Italian students protest neo-fascist government’s discriminatory education plans
A man burns a Confindustria (Confederation of Italian Industries) card as he takes part in a student demonstration against the new government's education policies, in Turin, Italy, Friday, Nov. 18, 2022. | AP

ROME—Thousands of Italian students declared Friday to be “No Meloni Day,” rejecting the country’s far-right government.

Students from across Italy took to the streets to protest against new Prime Minister Giorgia Meloni’s plans for education.

The students claim that the policy ideas of the far-right leader and her Brothers of Italy Party will discriminate against students.

After taking power in September, Meloni announced the Italian Education Ministry would be renamed the Ministry of Education and Merit, leading critics, including many students, to express concern that the government will not serve the needs of all students.

The Brothers of Italy traces its roots directly to the Italian Social Movement (MSI) party, founded in 1946 by members of dead dictator Benito Mussolini’s then-outlawed National Fascist Party. Allied with Adolf Hitler’s Nazi regime during the 1930s and ’40s, Italy’s fascists fought alongside Germany in WWII and instituted their own anti-Jewish laws and policies forbidding independent trade unions and progressive political groups.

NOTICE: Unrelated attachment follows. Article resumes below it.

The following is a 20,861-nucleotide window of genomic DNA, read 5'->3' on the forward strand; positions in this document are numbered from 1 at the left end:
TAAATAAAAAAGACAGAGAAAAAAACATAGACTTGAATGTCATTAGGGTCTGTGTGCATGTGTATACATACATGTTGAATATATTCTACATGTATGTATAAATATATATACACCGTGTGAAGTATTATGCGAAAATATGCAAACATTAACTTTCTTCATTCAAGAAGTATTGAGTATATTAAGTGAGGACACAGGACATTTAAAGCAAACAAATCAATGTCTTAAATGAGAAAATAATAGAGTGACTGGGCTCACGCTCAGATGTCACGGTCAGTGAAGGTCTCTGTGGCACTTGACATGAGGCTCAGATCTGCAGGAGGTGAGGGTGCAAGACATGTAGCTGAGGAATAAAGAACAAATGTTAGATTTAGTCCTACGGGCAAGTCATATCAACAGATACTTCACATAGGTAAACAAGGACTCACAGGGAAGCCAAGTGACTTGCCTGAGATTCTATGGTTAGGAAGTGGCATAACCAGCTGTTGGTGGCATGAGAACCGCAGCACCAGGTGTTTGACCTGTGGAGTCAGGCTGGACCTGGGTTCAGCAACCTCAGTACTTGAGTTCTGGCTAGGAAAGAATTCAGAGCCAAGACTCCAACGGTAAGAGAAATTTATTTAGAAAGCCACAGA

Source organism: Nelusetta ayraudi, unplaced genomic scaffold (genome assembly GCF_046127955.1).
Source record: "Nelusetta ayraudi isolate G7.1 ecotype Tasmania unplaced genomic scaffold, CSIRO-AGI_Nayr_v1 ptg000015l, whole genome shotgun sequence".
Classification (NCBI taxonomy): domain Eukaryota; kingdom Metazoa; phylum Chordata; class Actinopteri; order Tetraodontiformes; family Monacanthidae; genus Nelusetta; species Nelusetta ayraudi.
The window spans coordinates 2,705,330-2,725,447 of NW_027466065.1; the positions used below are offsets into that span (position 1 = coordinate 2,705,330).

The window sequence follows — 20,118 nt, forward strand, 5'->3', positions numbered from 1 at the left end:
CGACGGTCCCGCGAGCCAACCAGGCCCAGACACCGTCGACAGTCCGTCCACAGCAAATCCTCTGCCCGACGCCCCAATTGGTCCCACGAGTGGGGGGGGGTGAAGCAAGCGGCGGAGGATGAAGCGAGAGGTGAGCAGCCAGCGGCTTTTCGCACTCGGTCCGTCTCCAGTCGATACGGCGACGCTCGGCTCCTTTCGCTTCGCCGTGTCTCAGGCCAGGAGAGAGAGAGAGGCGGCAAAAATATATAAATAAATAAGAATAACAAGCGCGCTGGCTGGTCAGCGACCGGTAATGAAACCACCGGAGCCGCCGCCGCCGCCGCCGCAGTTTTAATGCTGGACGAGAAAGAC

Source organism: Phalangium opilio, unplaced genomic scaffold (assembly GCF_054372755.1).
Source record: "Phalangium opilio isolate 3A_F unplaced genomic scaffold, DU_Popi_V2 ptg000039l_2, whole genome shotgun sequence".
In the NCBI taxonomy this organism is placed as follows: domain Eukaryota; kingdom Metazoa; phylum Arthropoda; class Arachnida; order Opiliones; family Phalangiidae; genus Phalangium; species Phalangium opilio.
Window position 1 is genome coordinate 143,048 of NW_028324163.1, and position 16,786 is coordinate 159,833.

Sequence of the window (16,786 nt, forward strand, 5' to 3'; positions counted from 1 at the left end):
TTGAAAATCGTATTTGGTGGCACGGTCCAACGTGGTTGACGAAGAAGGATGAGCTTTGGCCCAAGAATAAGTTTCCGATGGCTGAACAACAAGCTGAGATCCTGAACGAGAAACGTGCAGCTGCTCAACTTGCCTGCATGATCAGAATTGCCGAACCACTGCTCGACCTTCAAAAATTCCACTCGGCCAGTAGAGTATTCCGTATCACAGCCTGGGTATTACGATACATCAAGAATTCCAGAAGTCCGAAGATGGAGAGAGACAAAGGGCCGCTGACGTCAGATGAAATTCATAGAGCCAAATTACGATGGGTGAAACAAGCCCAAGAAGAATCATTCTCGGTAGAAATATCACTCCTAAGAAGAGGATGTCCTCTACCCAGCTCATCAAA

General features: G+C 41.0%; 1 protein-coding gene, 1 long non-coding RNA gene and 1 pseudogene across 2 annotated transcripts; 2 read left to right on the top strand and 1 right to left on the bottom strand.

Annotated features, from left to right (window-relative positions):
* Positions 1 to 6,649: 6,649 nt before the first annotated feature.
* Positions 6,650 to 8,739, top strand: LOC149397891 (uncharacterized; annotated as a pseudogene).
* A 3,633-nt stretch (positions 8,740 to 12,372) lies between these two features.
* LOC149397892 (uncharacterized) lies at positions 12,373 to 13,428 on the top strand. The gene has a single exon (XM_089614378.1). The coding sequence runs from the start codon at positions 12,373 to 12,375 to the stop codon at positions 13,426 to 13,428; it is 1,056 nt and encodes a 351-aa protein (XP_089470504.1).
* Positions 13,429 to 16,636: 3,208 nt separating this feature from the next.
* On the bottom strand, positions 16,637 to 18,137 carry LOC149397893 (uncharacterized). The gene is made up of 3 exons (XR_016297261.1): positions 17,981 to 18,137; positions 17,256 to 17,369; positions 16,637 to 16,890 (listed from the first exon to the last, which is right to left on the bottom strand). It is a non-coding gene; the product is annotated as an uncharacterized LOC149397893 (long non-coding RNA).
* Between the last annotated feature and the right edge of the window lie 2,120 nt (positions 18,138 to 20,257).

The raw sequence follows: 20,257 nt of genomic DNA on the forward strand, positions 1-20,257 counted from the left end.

Meloni’s party is widely seen as the descendant of Mussolini’s fascist politics.

Organizers of No Meloni Day said 100,000 students took to the streets in cities including Rome and Milan, with the main demonstration in Rome including a march from Circo Massimo to the Ministry of Education and Merit in Trastevere.

Students painted their hands red and held banners reading: “Against the Meloni government and merit school,” “Merit is only propaganda,” and “This is the demo of the discriminated.”

Union of Students communications manager Alice Beccari said they are fighting for five key demands: “The right to study, integrated education instead of school-work alternation, psychological wellbeing, more representation, and more rights for students.”

Organizers also denounced alleged police brutality at a student protest at Sapienza University in Rome last month, where demonstrators had chanted: “Fascists, get out of Sapienza,” while representatives from the Brothers of Italy spoke at an event.

The police hit students with batons and video footage showed one protester being “dragged and slammed into the ground,” according to Euronews.

“We have asked this new government to abandon the rhetoric of meritocracy and to try to think about a clear investment in the future of education in this country,” organizers told Wanted in Rome.

Morning Star


Morning Star
Morning Star

Morning Star is the socialist daily newspaper published in Great Britain. Morning Star es el diario socialista publicado en Gran Bretaña.